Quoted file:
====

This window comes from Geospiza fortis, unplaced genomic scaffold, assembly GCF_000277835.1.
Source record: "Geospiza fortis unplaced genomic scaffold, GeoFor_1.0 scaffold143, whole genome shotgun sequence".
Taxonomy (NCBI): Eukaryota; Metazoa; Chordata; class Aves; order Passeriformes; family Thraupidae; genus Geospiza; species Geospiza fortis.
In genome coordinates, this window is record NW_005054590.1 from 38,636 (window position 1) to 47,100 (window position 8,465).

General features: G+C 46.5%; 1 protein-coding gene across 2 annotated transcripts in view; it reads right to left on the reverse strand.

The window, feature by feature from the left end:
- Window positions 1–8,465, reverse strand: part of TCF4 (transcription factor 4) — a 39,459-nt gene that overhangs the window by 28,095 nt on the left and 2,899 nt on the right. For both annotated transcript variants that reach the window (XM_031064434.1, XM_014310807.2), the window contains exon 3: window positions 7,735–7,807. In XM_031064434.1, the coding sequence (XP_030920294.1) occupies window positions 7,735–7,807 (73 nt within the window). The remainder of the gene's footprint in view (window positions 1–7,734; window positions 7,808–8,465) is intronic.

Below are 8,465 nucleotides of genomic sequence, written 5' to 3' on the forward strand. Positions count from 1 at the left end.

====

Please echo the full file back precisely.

This window comes from Geospiza fortis, unplaced genomic scaffold, assembly GCF_000277835.1.
Source record: "Geospiza fortis unplaced genomic scaffold, GeoFor_1.0 scaffold143, whole genome shotgun sequence".
Taxonomy (NCBI): Eukaryota; Metazoa; Chordata; class Aves; order Passeriformes; family Thraupidae; genus Geospiza; species Geospiza fortis.
In genome coordinates, this window is record NW_005054590.1 from 38,636 (window position 1) to 47,100 (window position 8,465).

General features: G+C 46.5%; 1 protein-coding gene across 2 annotated transcripts in view; it reads right to left on the reverse strand.

The window, feature by feature from the left end:
- Window positions 1–8,465, reverse strand: part of TCF4 (transcription factor 4) — a 39,459-nt gene that overhangs the window by 28,095 nt on the left and 2,899 nt on the right. For both annotated transcript variants that reach the window (XM_031064434.1, XM_014310807.2), the window contains exon 3: window positions 7,735–7,807. In XM_031064434.1, the coding sequence (XP_030920294.1) occupies window positions 7,735–7,807 (73 nt within the window). The remainder of the gene's footprint in view (window positions 1–7,734; window positions 7,808–8,465) is intronic.

Below are 8,465 nucleotides of genomic sequence, written 5' to 3' on the forward strand. Positions count from 1 at the left end.